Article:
June 2006 Edition

  • LG managers taking the lead
    In May, Local Government Managers Australia (LGMA) staged its 2006 National Congress in Perth. Some 440 managers and elected members from Councils across Australia heard from a range of presenters who addressed three key themes - strategic directions, community outcomes and organisational development.

  • Editorial - More equitable funding for remote communities can wait no longer
    Like everything in life, some organisations will always be better at what they do than others. So long as your Council is doing the best with what it has and the resources it can muster, what more can your residents expect? So imagine the difficulties faced by Councils in remote Indigenous communities. Providing services for Australia's most disadvantaged residents is a massive task. In many cases, the Local Government body is the key service provider for hundreds of kilometres.
  • President's comment
    In each edition we feature the views of a Local Government Association President. The following is from Councillor Col Sullivan, President of the Shires Association of New South Wales.
  • Indigenous construction company wins $4m roads contract
    An indigenous construction company that started digging rubbish holes for remote communities has recently signed a $4 million road building contract with the Northern Territory Government. Members of the Ntaria Council at Hermannsburg, 120km west of Alice Springs, formed Ntaria Construction and Maintenance after seeing the need for a remote area excavation company.

  • Saferoads 2006 - Moving towards a safe system*
    In September 2006, Victoria's most influential road safety stakeholders, practitioners and decision makers will converge on Melbourne to take part in the biennial Saferoads Conference. To be staged on 7-8 September, the venue will be the Carlton Crest Hotel, Melbourne.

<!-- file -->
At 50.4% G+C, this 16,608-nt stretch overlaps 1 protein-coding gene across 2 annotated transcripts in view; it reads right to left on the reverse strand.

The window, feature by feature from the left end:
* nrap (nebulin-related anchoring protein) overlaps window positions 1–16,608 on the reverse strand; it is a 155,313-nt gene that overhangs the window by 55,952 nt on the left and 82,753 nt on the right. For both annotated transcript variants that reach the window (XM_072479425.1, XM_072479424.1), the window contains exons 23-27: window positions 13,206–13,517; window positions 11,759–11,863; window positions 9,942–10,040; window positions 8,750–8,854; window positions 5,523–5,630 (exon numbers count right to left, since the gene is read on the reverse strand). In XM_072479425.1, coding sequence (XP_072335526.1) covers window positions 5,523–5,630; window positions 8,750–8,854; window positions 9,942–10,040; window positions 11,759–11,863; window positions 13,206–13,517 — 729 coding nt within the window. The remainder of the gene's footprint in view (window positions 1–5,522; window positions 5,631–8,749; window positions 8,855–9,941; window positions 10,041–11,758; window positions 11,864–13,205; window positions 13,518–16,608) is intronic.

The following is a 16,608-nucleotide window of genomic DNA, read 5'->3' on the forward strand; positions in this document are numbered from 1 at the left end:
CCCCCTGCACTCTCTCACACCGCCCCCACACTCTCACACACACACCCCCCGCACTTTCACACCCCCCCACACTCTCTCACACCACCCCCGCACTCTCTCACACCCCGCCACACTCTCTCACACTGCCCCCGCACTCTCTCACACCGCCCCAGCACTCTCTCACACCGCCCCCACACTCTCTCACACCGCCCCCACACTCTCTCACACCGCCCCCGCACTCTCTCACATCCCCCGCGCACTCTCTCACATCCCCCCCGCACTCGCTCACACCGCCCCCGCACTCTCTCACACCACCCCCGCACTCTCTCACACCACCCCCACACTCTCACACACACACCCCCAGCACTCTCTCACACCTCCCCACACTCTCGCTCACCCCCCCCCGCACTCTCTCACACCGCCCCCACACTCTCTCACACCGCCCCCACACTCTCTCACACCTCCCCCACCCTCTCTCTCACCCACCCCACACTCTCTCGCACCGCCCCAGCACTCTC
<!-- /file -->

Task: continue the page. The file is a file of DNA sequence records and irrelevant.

• Galbraith must have been a good bloke
    The Good Oil by Rod Brown*
    The ANU Aussie Rules Club in the 1970s was a gathering point for graduates from the southern states, including Barry Critchley, now Canada's leading money market commentator. He recently sent me this story.
  • Adelaide workforce growing faster than targeted
    The number of workers in Adelaide is growing faster than targeted. The Adelaide City Council Land Use and Employment Report 2005, presented to Council in February, found the city was just 400 workers short of the target set for the end of 2006.The report found that between 2002 and 2005, the number of people working in the city had increased by 4.8 per cent to 97,585.
  • Bracing for change in NT
    With the theme of its conference being Brace for Change, President of the Local Government Association of the Northern Territory (LGANT), Alderman Kerry Moir, said that in light of recent announcement by both the Territory and Australian Governments this was very appropriate.
  • Faces of Sutherland celebrate centenary
    Sutherland Shire Council in Sydney's south is celebrating its centenary with Faces of the Shire, a roving exhibition some 100 significant people in the Shire's history. Mayor Kevin Schreiber said selecting only 100 faces was a difficult task.


  • Councillor profiles
    A regular feature, this month we profile two Councillors from Tasmania.
  • Kalamunda: extensive services for all
    If you've ever flown into Perth and wondered at those vast tracts of forest on the city's doorstep, you've already discovered the Shire of Kalamunda and Perth Hills. The Shire of Kalamunda is located 24 kilometres to the east of Perth. It has a land area of 349 square kilometres, an elected Council of 12, employs 170 staff and has a population of 50,000 people. The semi rural/forest theme of the community is reflected in the gumnuts entry statements used in the town of Kalamunda and Forrestfield village precincts.